How to Build the Perfect Charcuterie Board

How to Build the Perfect Charcuterie Board


"Charcuterie" is the French word for making meats like bacon, terrines, pies and more – but you probably know "Charcuterie" as the fancy food boards that gourmets post on Instagram. At its core, a sausage slab is simply a combination of meat, cheese, spreads and accompanying side dishes. It may sound like a simple undertaking, but if you see generous displays that are a half-meter long and look like an interior designer would have arranged, it can be a bit overwhelming – but it does not have to be. We've asked some experts how to build the perfect charcuterie board for all kinds of parties.

How big should your sausage board be?

The first thing you need to do is determine the size of your sausage board. Do you attach a small starter plate to your book club, or do you want it to serve as a dinner for a crowd? Chef Rachael Polhill of New York City's Dante restaurant recommends starting with at least four meat dishes and two cheeses. However, as the guest list increases, you will need to add either larger portions or a larger selection.

Start with the meat

The options for meat on your board can be as adventurous as you and your guests. Polhill recommends prosciutto, jamon ibérico and salami as some basics. If you go the sausage route, it suggests a sweeter and a spicy (for example, Spanish chorizo ​​or Italian soppressata), to confuse the offer. Then she tells her to grab some "interesting" things, like Terrine, Rillette, Nduja or Bresola.

This area of ​​your board will be filled with protein. So do not forget to balance it with lean options like turkey rasps or smoked salmon. For all types of meat, as you indicate, mix some, fold them in half, make triangles, or go the deliberately chaotic path.

Next the cheese

Owning Cured, a gourmet cheese and charcuterie grocery store in Boulder, Colorado, Will and Coral Frischkorn have a strong opinion of the cheese that stands on a plate.

"We start with the cheeses, as this is the heart and soul of the board, we make sure we have cheeses that balance and give the palate a little exploration," they explain. They focus on cheese that complements and contrasts their chosen meat.

Visit the local dairy or grocery store and ask for the best options right now. The most popular sausages include Parmesan, smoked Gouda and Manchego. Make sure you sprinkle some healthy cheeses such as mozzarella, goat's cheese and Swiss cheese.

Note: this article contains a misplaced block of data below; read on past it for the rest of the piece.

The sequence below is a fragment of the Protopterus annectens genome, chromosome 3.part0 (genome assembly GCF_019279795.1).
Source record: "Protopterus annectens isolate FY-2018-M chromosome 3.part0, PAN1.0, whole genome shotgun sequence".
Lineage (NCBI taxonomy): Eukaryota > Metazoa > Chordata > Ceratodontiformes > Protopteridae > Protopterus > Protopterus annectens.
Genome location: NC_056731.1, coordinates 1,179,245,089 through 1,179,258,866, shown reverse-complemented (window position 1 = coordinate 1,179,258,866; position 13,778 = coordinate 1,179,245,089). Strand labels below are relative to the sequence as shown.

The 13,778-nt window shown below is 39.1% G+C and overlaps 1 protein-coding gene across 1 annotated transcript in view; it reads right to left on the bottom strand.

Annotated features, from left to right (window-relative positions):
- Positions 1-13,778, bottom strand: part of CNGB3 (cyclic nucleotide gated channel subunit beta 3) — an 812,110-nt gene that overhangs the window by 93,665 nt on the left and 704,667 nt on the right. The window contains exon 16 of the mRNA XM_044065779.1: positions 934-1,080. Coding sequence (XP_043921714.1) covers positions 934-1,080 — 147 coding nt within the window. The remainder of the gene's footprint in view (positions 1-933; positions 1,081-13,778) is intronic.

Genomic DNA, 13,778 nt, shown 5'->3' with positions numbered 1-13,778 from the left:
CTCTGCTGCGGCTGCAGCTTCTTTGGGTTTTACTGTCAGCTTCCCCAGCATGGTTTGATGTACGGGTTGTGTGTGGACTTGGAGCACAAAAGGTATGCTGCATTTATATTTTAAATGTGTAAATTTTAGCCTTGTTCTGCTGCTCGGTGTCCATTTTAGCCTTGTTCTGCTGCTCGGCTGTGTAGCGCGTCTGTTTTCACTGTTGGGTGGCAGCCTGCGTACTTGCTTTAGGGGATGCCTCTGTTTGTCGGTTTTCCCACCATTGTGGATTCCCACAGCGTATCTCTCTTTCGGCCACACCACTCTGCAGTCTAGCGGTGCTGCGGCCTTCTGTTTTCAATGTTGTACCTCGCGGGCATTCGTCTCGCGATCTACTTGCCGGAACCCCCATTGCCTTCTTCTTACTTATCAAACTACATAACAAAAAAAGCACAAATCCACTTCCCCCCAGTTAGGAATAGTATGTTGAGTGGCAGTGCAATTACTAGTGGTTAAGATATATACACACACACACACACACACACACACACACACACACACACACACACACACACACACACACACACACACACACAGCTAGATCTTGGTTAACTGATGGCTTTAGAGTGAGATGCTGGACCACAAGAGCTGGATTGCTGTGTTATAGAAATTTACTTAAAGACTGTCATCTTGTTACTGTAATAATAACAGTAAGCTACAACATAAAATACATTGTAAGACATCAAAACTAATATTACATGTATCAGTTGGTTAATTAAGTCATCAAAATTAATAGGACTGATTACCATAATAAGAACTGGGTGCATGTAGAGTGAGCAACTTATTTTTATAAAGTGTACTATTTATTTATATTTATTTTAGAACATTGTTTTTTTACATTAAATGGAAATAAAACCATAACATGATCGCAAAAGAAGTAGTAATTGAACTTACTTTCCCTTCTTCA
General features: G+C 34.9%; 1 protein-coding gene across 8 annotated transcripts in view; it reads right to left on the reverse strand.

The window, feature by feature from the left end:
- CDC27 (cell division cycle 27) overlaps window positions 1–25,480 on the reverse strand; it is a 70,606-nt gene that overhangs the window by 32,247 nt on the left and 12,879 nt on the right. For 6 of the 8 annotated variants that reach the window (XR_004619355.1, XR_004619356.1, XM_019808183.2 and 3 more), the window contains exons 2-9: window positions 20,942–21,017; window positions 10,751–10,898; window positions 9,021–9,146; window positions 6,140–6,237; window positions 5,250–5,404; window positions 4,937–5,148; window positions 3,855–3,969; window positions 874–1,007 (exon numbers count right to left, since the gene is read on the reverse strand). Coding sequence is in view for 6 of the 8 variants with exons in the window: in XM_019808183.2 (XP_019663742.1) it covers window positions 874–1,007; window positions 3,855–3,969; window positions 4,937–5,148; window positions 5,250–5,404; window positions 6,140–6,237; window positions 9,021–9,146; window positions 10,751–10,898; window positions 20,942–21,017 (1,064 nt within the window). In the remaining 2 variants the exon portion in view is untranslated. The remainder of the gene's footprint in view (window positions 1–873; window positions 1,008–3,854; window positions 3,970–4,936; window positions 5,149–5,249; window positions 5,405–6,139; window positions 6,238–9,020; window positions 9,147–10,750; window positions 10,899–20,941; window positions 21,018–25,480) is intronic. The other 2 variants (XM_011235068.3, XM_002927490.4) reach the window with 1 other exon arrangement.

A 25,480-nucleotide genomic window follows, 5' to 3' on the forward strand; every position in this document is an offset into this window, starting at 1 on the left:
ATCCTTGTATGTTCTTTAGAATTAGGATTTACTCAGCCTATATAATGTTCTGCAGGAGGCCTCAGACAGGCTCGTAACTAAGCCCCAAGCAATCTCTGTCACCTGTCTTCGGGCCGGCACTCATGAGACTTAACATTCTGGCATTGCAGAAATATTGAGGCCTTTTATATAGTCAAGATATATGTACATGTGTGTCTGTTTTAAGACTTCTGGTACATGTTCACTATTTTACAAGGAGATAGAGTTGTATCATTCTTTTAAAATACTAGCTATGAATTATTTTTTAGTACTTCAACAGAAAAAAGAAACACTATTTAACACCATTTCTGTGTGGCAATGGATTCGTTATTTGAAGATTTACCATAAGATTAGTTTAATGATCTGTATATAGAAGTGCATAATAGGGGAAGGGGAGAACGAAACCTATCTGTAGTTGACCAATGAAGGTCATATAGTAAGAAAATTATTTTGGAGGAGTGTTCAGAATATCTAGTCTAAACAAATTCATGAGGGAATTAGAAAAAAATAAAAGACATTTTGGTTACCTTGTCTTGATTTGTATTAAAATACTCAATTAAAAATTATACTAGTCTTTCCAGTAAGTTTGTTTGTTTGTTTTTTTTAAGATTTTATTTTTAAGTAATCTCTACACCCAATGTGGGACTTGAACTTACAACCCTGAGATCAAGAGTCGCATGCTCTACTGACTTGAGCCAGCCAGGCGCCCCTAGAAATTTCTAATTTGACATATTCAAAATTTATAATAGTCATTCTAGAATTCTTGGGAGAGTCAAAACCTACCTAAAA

The fresh grains recommend coating by leaving soft, round cheeses whole, chopping objects like Goudas and Cheddars, and cutting some into triangles.

Chef Perry Pollaci from the Castaway restaurant in Burbank, California offers a cheese tip. "My favorite trick is to cut harder cheese with a Japanese mandolin," says Pollaci. Not only do you get even slices, but the thinness of your cuts reinforces the salt and the crystals in the cheese. Pollaci says he prefers to use this technique on Midnight Moon cheese, a tough goat's milk cheese from Holland.

Do not overload the board with carbohydrates

Next, round off your board with items that you can combine with your meat and cheese selection. Does your audience feel comfortable with carbohydrates? Of course, there is always a craving for fresh baguette or crispy crackers – but Vinson Petrillo, Chopped Champion and Executive Chef of Zero Restaurant + Bar in Charleston, South Carolina, says your board will benefit from the "rough texture of really good, light weight grilled bread that is crispy and tough. "This goes well with everything, from creamy cheese to spicy meat.

If your guests are a little more carbohydrate-conscious, you should add a variety of jars such as nutmeg crackers, apples, cucumbers, rinds or sweet potato chips. Think outside the box of gluten-free and low-carbohydrate options that you can add to the plate.

CONNECTED: The easy way to healthier foods.

Give it an accent

Finally, round off your meal with accessories, so to speak. These are sauces and dips that go well with your spread, like fig jam or blackberry compote. Petrillo says a sweet mustard and a fresh jam are essential, while Polhill says that if you use pork rillettes, apple flavor is a must.

Anything else could be added as a functional decoration: these elements not only go well with your previous choices, they also add color and variety to your plate. Remember to add fresh herbs, olives, dried plums, candied nuts, cucumbers, hard-boiled eggs and even fresh honeycomb.

Design the plate

"Building a nice board is about balance and not perfection," Frischkorns says. They say it's just shifts. After selecting the right plate, plate or tray, first distribute your cheese over the entire surface. Then put your meat in and nest your extra items in the remaining rooms.

Above all, have fun with it. There is no wrong way to create and arrange a sausage board. Whether you think you've created a Pinterest-worthy creation or not (but you'll probably follow those tips), your guests will love your charcuterie board.

%d bloggers like this: